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Vir Sanghvi in his latest counterpoint:
There is something annoying and frustrating about the way in which the Congress and the BJP are playing politics with the encounter that resulted in the death of 19-year-old Ishrat Jahan and two of her companions in Gujarat
...Ideally, we should have the guts to look our encounter policy in the eye and to confront the issues head-on so that everybody – policemen, terrorists, lawyers and media – knows exactly where we stand.
But of course, we do no such thing. We lose ourselves in hypocrisy and doublespeak.
And when the politicians get involved, they only make matters worse by trivializing the issues so that they can win votes.
I think his point one and two are unexceptionable and everyone would agree with them. And of course, it is helpful that he is being provocative, so that the problem can be thought through. It's from his point three onwards that things start getting grey. Most thinking people, to my mind would not approve of just bumping off people on the mere charge of being terrorists -- and even if they do, there is a problem with that point of view, as his point four brings out.
People may find it easy to be in denial when they "know" that the people concerned are terrorists -- and that is where VS's own caveat to point one -- and the headline Can we allow a policeman to be prosecutor, judge and executioner? addresses the dilemma quite well.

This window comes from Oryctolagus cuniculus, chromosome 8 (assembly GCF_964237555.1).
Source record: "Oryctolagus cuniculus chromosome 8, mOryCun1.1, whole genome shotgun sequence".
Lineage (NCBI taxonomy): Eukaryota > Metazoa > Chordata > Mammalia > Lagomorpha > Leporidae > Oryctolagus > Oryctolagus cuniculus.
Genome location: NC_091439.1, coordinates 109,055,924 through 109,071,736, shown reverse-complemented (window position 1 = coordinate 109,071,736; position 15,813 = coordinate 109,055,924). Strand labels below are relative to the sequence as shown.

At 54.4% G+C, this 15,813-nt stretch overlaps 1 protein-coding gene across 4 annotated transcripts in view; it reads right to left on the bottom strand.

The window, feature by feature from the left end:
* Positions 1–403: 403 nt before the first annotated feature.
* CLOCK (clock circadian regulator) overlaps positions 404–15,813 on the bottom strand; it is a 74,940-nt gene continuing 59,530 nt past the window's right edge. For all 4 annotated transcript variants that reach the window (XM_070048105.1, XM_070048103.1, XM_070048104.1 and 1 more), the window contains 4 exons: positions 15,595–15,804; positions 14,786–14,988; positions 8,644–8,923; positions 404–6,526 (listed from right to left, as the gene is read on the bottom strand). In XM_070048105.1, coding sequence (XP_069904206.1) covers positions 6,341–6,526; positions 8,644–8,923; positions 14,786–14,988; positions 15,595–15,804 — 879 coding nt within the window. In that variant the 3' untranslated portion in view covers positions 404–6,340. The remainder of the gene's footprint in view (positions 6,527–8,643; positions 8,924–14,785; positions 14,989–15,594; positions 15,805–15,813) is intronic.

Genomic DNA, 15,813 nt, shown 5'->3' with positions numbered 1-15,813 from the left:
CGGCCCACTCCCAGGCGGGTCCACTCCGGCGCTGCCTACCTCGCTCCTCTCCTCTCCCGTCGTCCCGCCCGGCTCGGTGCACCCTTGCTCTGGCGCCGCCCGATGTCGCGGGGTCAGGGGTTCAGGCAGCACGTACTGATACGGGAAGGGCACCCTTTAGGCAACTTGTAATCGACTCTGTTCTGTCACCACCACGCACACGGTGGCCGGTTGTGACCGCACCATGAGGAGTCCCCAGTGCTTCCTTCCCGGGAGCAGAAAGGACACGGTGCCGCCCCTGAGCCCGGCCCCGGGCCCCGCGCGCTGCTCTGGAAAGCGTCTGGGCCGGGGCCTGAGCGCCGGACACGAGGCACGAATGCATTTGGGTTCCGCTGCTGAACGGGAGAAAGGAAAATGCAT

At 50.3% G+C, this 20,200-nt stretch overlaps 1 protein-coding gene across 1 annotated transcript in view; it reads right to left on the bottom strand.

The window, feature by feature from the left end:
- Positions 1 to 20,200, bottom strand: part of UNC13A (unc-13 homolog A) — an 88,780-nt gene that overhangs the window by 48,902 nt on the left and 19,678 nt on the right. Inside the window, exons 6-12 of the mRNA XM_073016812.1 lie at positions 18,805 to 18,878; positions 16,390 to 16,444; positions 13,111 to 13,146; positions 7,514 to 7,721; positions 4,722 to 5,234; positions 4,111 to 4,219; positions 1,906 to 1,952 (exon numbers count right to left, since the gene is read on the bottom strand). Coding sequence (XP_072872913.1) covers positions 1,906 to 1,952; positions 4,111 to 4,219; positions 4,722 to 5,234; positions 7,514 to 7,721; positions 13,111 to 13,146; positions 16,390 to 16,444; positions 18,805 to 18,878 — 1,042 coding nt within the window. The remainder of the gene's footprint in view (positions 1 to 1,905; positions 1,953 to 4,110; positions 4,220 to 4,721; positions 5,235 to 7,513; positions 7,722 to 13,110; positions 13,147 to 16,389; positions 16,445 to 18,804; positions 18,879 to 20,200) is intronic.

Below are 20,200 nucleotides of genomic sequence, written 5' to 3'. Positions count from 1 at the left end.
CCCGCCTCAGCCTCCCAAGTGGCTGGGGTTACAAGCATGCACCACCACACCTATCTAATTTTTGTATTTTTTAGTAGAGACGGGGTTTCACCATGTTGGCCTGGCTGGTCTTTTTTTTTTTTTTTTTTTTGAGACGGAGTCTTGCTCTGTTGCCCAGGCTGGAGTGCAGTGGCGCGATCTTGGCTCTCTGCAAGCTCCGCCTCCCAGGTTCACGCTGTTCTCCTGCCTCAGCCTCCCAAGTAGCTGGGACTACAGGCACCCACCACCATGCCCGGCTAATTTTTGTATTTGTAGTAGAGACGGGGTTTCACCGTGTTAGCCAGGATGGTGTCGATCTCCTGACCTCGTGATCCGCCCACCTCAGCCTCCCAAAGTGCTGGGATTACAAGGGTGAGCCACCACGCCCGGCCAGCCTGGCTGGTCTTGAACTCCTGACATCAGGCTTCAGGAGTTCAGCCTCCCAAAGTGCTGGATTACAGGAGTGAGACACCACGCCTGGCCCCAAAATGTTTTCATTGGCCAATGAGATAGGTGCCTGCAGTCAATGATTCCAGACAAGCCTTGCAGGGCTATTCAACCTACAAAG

The real need is for police and legal reforms so that the genuine concerns against actual terrorists not being able to be brought to justice can be addressed.
It should be obvious, but perhaps it is a sign of the times that Mukul Kesavan has to point out that the moral of Ishrat’s tragic story has little to do with her antecedents and everything to do with the impunity with which governments in India kill their own citizens in the name of summary ‘justice’:
Unless we learn to monitor and protest the impunity with which the State and the police resort to extra-judicial murder and custodial killing, outrage at specific instances of these becomes ineffective, even counter-productive. So if you rage and grieve when a middle-class Muslim girl who could have been your daughter is killed but ignore the recent and mysterious death of a murderous hoodlum called R. Rajan in police custody in Chennai, you aren’t protesting the violation of due process or taking a stand against extra-judicial murder: you are merely riding a private hobby horse: the welfare of minorities or the wickedness of the Gujarat government...
Read the full piece: Ishrat Jahan's Death